The infiltration of war into the daily lives of Americans which was experienced during the Vietnam War is, in many ways, an ideal backdrop to explore the theme of justice. One could hardly avoid the bloody images of the conflict on their televisions. Nor could they escape the nightly body counts or the maiming of those who returned. This created room in the American psyche to question the legitimately of a social framework, which could allow sovereign power to be wielded so vulgarly and toward such questionable ends. In his new novel, Well Deserved, Michael Lloyd Gray uses the capillary permeation of the war quit deftly to illustrate this exact theme. In doing so, he has created a puissant narrative that urges readers to rethink their relationship to the legalistic structures of social power. For the effort he was awarded the 2008 Sol Books Prose Series Prize and deservedly so.
Set in an insular and bucolic corner of central Illinois, Gray’s book lures the reader into a tranquil Grant Wood-esque setting which genuinely and perfectly reflects the illusion held by a remote population that thought itself able to remain sheltered from the world beyond it. With the war raging abroad, the pastoral town of Argus has this illusion disabused when Dominick Cruikshank, a young veteran, returns to his hometown. When chance bring Dominick, who is still dealing with the emotional tumult from his experiences of war, across the path of Jessie, a seemingly innocuous small time dope dealer, a friendship quickly develops, fueled by each other’s struggle for recognition and human understanding. However, the harmlessness of Jessie and his business is revealed by Gray to be a near deadly fallacy for Dominick. Besides leaving Dominick shot and dying, the actions of these two also effect, in a intimate way, the lives of two other previously unconnected individuals—Art, a former Chicago police officer, turned Argus sheriff and Nicole an aspiring psychologist, imprisoned in the small, Midwestern town, a prisoner of the limitations imposed on her by poverty, female repression and a small town psychological orientation. This unlikely coadunation of the lives of the four forces Art to chose between the law he is paid to uphold and his own personal sense of justice. The result is as surprising as it is poignant and lingers in the reader as an almost physical sensation well after the book is finished.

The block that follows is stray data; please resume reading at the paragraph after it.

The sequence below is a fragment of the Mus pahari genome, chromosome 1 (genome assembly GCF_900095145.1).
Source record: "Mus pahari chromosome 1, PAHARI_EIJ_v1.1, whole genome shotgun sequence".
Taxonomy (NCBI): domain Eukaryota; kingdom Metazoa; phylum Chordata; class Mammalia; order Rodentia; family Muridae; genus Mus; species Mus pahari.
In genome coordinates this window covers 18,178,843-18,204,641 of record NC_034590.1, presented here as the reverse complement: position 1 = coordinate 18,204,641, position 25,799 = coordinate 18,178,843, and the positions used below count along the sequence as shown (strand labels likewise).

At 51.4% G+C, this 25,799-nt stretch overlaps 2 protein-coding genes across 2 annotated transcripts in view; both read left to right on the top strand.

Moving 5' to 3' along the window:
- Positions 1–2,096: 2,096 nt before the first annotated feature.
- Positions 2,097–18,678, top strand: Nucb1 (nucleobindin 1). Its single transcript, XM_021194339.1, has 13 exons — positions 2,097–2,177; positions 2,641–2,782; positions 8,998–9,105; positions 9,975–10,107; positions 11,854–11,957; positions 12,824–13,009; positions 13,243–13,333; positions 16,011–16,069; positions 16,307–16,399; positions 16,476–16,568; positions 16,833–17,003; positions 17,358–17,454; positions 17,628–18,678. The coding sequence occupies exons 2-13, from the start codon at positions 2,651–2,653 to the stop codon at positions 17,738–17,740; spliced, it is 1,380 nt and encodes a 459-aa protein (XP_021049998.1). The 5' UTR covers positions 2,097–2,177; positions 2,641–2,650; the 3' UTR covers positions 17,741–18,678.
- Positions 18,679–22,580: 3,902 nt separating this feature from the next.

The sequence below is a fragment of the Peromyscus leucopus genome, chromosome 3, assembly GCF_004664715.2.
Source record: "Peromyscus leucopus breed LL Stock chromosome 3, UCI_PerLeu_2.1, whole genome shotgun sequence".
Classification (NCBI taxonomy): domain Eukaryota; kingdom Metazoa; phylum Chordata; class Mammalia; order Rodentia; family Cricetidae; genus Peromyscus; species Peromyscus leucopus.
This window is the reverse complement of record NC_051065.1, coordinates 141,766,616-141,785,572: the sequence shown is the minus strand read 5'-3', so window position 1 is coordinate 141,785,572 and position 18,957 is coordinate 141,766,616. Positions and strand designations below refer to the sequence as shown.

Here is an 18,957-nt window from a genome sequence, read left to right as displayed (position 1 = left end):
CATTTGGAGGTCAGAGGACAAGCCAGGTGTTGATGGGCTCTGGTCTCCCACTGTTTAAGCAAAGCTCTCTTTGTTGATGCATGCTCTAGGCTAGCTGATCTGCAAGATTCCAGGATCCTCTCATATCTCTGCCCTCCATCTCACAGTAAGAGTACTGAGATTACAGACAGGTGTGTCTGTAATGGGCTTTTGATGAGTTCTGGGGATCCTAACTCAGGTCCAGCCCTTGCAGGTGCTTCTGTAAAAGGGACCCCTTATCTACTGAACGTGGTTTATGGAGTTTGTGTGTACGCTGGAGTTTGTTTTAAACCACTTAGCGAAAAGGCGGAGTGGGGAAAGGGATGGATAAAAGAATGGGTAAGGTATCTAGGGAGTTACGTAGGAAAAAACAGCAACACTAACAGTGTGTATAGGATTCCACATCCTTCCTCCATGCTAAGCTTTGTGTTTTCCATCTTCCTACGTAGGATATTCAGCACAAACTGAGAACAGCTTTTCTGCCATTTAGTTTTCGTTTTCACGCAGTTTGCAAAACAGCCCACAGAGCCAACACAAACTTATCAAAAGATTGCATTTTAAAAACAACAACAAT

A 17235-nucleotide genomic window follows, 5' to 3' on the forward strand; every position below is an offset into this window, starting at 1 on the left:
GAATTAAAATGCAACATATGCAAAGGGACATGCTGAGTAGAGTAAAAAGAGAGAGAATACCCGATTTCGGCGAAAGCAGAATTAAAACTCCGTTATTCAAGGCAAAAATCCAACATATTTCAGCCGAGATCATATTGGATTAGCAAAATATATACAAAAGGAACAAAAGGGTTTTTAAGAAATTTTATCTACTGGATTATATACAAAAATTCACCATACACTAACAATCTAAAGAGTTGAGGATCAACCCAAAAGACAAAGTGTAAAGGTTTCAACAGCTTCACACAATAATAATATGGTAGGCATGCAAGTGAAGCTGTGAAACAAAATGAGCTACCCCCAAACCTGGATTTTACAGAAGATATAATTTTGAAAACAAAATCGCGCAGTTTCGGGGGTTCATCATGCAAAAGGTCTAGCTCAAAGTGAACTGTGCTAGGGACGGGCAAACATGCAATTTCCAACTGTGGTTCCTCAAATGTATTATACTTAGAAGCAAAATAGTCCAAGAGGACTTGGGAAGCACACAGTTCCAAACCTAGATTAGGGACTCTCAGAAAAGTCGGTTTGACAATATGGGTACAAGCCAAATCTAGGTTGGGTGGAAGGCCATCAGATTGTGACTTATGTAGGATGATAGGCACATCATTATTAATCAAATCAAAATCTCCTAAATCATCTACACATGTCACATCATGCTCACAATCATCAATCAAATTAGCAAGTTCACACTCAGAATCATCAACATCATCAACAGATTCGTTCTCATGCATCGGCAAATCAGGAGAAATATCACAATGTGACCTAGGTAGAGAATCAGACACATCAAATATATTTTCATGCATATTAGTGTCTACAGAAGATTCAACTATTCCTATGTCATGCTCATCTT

While the characters of Well Deserved may be a bit familiar, Gray uses them skillfully to methodically unfurl the grim reality of the arbitrariness of justice. The thematic success of the book is also complimented by Gray’s moving use of an intertwined narrative which incorporates the perspective of each of the four main characters. Gray is able to articulate these characters in a marvelously authentic way, exposing the complexity of their being and relating them to something easily recognizable in the human experience. Gray has truly hit upon the profundity of human existence and the complexity or moral reasoning in this book. But, he has done so without villanizing either his protagonists or antagonists and without the pretension of a judgmental tenor. Instead, Gray simply asks the questions and leaves the reader to find their own answers. Furthermore, he as managed to do this in a way which restrains the reader with a subtle suspense, holding them in the story which is so incredibly realistic and identifiable one is not even aware of it as the pages quickly loop past. –Anthony Squiers
Reviewer Anthony Squiers:
Anthony is a writer and literary critic. His debut novel, Madness and Insanity was released in 2009. Anthony is also pursuing a Ph.D. in political theory from Western Michigan University . His research interest is in the social/political thought of Bertolt Brecht.